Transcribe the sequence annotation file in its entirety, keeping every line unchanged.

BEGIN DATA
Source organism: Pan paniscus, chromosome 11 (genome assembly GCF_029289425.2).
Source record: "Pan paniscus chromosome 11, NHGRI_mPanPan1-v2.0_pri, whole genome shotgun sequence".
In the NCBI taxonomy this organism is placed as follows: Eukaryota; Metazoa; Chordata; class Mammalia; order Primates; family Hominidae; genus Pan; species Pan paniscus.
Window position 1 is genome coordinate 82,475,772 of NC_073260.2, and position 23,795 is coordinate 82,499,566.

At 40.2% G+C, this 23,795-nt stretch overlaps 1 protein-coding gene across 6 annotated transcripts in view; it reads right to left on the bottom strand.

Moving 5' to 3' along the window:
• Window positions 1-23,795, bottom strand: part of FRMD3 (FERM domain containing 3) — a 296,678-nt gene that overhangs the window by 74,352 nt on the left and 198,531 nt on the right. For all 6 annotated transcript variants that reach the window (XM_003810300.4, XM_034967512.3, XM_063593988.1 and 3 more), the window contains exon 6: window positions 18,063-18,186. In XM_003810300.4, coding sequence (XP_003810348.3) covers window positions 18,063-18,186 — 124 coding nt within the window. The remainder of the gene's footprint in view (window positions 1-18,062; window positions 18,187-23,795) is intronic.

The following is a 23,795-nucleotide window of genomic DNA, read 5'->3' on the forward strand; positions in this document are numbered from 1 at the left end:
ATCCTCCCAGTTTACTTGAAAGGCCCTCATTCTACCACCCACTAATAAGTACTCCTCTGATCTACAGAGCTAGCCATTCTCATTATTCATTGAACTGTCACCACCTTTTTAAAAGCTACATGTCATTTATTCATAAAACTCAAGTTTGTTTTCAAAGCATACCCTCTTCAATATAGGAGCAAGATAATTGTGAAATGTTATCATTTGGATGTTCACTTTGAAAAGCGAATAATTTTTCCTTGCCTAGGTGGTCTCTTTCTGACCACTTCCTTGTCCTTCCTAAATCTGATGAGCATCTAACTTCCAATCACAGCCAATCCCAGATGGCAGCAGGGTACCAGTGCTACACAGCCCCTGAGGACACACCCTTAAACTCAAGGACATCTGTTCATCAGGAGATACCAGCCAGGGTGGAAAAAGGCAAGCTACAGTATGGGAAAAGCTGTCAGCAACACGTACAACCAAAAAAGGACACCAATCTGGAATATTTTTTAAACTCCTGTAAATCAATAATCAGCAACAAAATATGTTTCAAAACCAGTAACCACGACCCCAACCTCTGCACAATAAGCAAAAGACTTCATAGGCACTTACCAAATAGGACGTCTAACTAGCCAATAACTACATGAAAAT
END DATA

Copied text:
Source organism: Pan paniscus, chromosome 11 (genome assembly GCF_029289425.2).
Source record: "Pan paniscus chromosome 11, NHGRI_mPanPan1-v2.0_pri, whole genome shotgun sequence".
In the NCBI taxonomy this organism is placed as follows: Eukaryota; Metazoa; Chordata; class Mammalia; order Primates; family Hominidae; genus Pan; species Pan paniscus.
Window position 1 is genome coordinate 82,475,772 of NC_073260.2, and position 23,795 is coordinate 82,499,566.

At 40.2% G+C, this 23,795-nt stretch overlaps 1 protein-coding gene across 6 annotated transcripts in view; it reads right to left on the bottom strand.

Moving 5' to 3' along the window:
• Window positions 1-23,795, bottom strand: part of FRMD3 (FERM domain containing 3) — a 296,678-nt gene that overhangs the window by 74,352 nt on the left and 198,531 nt on the right. For all 6 annotated transcript variants that reach the window (XM_003810300.4, XM_034967512.3, XM_063593988.1 and 3 more), the window contains exon 6: window positions 18,063-18,186. In XM_003810300.4, coding sequence (XP_003810348.3) covers window positions 18,063-18,186 — 124 coding nt within the window. The remainder of the gene's footprint in view (window positions 1-18,062; window positions 18,187-23,795) is intronic.

The following is a 23,795-nucleotide window of genomic DNA, read 5'->3' on the forward strand; positions in this document are numbered from 1 at the left end:
ATCCTCCCAGTTTACTTGAAAGGCCCTCATTCTACCACCCACTAATAAGTACTCCTCTGATCTACAGAGCTAGCCATTCTCATTATTCATTGAACTGTCACCACCTTTTTAAAAGCTACATGTCATTTATTCATAAAACTCAAGTTTGTTTTCAAAGCATACCCTCTTCAATATAGGAGCAAGATAATTGTGAAATGTTATCATTTGGATGTTCACTTTGAAAAGCGAATAATTTTTCCTTGCCTAGGTGGTCTCTTTCTGACCACTTCCTTGTCCTTCCTAAATCTGATGAGCATCTAACTTCCAATCACAGCCAATCCCAGATGGCAGCAGGGTACCAGTGCTACACAGCCCCTGAGGACACACCCTTAAACTCAAGGACATCTGTTCATCAGGAGATACCAGCCAGGGTGGAAAAAGGCAAGCTACAGTATGGGAAAAGCTGTCAGCAACACGTACAACCAAAAAAGGACACCAATCTGGAATATTTTTTAAACTCCTGTAAATCAATAATCAGCAACAAAATATGTTTCAAAACCAGTAACCACGACCCCAACCTCTGCACAATAAGCAAAAGACTTCATAGGCACTTACCAAATAGGACGTCTAACTAGCCAATAACTACATGAAAAT